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24 June 2004
Innovative Minds (c) 2004

A talk by Sr.Sukeina from Innovative Minds,
given at the Islamic Human Rights Commission's
Annual Islamophobia Awards 2004


15 minute talk by Sr.Sukeina :
Hijab Ban: An Attack On Our Daughters

Download (right-shift-click) talk (real audio 15min 1.9Mb)



Speaking As A Muslim Mother...

Today I speak here as a Muslim mother. I have a young daughter who is five years old. On special occasions, like when we go to the Mosque or when we pray I let her wear hijab. Looking in the mirror she carefully tucks her hair under her scarf and when she's finished she looks up and screams in joy “look mummy I'm a Muslim”. I smile back… but behind that smile I am afraid, afraid of what she will have to go through everyday of her life just to say “I am a Muslim”.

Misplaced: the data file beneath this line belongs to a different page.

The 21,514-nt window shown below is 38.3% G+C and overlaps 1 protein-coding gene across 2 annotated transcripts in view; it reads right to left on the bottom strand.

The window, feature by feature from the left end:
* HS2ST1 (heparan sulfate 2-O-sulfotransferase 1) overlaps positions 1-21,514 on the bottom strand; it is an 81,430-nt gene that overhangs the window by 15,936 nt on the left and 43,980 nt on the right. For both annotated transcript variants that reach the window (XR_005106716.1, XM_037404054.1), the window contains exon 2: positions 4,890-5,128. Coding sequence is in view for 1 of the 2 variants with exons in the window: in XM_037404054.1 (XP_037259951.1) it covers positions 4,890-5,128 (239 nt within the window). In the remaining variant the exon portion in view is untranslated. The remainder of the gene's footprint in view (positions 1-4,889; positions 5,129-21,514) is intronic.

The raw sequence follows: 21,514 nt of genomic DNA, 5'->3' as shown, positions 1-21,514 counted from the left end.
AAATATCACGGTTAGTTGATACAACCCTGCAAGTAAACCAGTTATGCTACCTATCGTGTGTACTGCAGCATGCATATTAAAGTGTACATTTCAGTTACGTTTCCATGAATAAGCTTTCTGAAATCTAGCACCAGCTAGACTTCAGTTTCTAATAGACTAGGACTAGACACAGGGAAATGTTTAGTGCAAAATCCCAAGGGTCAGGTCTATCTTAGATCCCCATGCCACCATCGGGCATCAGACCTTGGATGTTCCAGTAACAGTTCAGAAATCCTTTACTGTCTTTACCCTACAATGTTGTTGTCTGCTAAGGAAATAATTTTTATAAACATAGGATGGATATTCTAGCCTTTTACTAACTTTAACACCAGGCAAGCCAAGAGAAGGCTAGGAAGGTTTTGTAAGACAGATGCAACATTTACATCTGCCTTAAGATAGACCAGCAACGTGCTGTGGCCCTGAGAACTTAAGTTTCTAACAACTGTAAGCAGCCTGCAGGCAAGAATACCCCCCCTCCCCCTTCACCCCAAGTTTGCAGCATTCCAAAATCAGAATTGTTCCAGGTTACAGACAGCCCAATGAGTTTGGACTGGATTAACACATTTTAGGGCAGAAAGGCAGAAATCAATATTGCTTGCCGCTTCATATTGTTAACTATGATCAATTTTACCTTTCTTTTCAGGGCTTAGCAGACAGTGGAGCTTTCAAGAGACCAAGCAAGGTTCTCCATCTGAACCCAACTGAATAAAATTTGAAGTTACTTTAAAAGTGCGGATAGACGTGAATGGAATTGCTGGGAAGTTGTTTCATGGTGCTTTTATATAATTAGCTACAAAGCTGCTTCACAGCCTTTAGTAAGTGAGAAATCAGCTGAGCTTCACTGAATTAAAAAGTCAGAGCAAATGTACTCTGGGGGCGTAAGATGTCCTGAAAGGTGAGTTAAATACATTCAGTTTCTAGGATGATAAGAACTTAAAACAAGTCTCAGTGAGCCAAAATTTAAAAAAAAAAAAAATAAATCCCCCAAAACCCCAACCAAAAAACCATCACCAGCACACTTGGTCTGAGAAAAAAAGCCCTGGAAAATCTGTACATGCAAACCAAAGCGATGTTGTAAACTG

As Muslims we understand that our precious children are an ammanath – a trust from Allah - for which we are responsible. Our children are born to us Muslim, and it's our duty as parents to protect them, by teaching them of this great gift of Islam so that as they pass in to adulthood its still there with them continuing to give them strength and protection, and their lives meaning and purpose.

Our enemies understand only too well that our children represent the future of Islam in the West, a future they wish to extinguish. So it's not surprising, that in this war on Islam our enemies attack our children and their right to Islam. Wherever they ban hijab in the world, they first start by targeting our children.